ADRalso allows increased participation of the litigants in conflictresolution. The results of ADR process can also be kept confidential.This often involves both the parties agreeing that such informationshould not be disclosed even when the parties have to go to courtlater on. It also promotes cooperation between the disputingparties. Most importantly, ADR approaches can be adopted even aftertrial (Jillani, 2005). Given the many advantage ADR has, it is quitecommon for courts to refer some disputes to ADR. This means that ADRplays the role of replacing the costly and often lengthy litigationprocess with a more effective and efficient alternative that is lesscostly and speedy.
Servicesprovided by ACAS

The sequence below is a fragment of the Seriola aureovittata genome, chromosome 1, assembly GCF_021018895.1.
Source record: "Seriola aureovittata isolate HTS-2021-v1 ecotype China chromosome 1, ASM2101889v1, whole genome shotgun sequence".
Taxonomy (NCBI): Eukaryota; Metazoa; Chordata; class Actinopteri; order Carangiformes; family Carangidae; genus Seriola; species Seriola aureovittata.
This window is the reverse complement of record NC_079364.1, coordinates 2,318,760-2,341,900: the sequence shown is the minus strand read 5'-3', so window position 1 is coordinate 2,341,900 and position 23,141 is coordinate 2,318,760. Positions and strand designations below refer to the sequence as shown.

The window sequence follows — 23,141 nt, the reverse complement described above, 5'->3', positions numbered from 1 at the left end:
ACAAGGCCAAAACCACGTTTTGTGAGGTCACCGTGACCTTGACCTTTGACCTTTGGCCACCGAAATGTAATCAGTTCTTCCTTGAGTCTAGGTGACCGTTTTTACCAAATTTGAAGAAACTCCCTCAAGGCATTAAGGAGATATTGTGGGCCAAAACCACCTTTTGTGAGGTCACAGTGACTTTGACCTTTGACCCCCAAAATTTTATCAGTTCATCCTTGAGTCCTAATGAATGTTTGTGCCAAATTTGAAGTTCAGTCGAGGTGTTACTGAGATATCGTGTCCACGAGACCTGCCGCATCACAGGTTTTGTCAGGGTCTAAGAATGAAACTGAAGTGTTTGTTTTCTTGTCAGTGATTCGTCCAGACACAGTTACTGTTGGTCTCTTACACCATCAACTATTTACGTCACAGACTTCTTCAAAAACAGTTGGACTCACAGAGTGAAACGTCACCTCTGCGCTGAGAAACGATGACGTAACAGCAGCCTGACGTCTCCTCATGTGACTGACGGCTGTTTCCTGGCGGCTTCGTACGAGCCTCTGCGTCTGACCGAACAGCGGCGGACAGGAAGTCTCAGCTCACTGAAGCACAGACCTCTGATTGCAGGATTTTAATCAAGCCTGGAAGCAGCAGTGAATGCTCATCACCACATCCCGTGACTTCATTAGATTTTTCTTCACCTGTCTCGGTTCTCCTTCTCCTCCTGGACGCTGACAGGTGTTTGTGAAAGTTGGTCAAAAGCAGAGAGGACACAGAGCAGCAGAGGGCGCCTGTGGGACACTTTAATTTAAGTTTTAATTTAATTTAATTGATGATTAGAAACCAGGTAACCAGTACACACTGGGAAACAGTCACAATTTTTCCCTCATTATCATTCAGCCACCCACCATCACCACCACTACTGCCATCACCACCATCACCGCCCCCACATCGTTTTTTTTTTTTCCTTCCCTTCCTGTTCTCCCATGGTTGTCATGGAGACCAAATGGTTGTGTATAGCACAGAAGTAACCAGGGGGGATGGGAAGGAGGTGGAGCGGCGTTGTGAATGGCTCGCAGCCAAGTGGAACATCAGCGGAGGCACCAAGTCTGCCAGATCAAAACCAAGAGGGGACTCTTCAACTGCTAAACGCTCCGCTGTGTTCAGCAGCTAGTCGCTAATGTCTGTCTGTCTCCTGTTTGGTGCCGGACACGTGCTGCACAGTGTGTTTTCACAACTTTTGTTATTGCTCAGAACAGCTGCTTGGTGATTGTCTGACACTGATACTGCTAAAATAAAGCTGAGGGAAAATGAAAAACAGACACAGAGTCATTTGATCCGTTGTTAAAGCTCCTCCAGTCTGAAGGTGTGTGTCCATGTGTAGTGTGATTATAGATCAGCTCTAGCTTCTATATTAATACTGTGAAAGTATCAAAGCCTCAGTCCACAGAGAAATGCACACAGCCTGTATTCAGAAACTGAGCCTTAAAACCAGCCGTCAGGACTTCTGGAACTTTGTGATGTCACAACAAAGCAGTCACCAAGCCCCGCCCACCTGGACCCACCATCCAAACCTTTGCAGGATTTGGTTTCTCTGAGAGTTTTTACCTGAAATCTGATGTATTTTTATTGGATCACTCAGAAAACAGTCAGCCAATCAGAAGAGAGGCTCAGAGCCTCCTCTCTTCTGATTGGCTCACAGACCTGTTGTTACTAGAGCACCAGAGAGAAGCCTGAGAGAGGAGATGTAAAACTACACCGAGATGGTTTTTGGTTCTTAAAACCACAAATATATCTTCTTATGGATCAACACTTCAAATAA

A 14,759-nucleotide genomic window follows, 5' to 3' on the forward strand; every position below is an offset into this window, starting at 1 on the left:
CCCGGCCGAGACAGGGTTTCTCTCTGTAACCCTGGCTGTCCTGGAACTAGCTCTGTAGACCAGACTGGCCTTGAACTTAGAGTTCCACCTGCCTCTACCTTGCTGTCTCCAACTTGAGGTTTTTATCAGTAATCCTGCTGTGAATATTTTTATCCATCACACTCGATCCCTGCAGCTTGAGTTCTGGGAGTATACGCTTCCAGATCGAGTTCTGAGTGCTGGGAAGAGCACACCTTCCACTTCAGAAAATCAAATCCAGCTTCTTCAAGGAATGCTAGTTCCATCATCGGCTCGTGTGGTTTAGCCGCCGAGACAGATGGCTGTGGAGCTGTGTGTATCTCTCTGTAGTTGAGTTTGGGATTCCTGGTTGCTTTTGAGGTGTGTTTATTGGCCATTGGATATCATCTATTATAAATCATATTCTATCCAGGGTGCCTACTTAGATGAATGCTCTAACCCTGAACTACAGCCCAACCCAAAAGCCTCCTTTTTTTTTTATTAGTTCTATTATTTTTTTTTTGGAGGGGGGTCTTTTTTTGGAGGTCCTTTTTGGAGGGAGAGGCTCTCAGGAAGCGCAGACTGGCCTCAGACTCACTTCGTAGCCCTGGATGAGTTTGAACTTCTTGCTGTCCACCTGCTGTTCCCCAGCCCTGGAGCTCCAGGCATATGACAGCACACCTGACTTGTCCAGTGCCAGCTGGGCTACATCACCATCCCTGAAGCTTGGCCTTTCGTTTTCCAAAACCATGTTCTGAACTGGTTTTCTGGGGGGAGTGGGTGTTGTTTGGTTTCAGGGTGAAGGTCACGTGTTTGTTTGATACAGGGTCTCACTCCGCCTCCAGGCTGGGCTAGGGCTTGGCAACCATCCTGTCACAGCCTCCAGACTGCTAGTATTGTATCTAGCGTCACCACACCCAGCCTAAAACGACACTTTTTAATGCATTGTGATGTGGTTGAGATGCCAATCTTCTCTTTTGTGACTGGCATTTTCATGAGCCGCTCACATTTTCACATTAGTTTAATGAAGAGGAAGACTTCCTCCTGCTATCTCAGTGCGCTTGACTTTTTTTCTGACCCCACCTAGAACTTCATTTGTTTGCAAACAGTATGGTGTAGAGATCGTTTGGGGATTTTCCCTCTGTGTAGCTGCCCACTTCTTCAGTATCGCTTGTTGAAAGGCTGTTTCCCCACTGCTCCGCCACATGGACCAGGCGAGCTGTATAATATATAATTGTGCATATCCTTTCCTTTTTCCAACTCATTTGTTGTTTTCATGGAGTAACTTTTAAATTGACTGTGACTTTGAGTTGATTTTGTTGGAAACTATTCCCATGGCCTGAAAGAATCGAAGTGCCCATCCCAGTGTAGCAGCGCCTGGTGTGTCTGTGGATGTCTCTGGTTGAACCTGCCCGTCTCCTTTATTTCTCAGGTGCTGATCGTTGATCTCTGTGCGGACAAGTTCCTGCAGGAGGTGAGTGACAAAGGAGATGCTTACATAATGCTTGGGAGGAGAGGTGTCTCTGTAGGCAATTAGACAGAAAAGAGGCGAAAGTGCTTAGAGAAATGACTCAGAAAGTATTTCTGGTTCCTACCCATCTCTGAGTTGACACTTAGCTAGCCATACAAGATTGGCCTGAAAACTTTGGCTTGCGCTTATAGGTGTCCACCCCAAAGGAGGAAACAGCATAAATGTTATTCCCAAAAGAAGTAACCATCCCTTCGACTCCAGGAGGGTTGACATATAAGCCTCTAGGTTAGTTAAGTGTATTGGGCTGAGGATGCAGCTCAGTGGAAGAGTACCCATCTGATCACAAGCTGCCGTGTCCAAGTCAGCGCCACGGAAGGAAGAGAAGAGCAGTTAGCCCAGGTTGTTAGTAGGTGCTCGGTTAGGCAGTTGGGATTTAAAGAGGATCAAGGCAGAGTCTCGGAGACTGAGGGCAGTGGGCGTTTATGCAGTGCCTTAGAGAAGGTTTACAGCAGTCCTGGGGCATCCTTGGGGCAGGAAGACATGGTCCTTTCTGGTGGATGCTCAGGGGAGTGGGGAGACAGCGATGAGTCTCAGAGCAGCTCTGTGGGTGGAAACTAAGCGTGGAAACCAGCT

The Advisory,Conciliation and Arbitration Service (Acas)was established in 1974 as a public body whose main role is todispute resolution and prevention services. The body has statutoryresponsibilities and has over the past been associated with highprofile disputes of a collective nature. The services provided by thebody include mediation, conciliation and arbitration (ACAS, 2005).Acas provides conciliation services as a free and statutory service.The services are provided at both individual and collective levels.In disputes involving groups of employees and employers or thosepitting trade unions and employers, the body offers collectiveconciliation. On the other hand, individual conciliation is offeredfollowingan employee’s lodging of an ‘ET1’ application to the EmploymentTribunal Service (ETS) alleging that their statutory employmentrights have been infringed. It is reported about 1300 collectiveconciliation requests are made each year and that Acas deals withapproximately 100,000 individual conciliation cases every year (ACAS,2005). With regard to mediation, Acas offers both individual andcollective forms of mediation. Apart from offering the mediationservices, the body has recently been approved to offer in-housemediators training services. This follows an increase in demand forin-house mediators to help solve conflicts within organizations.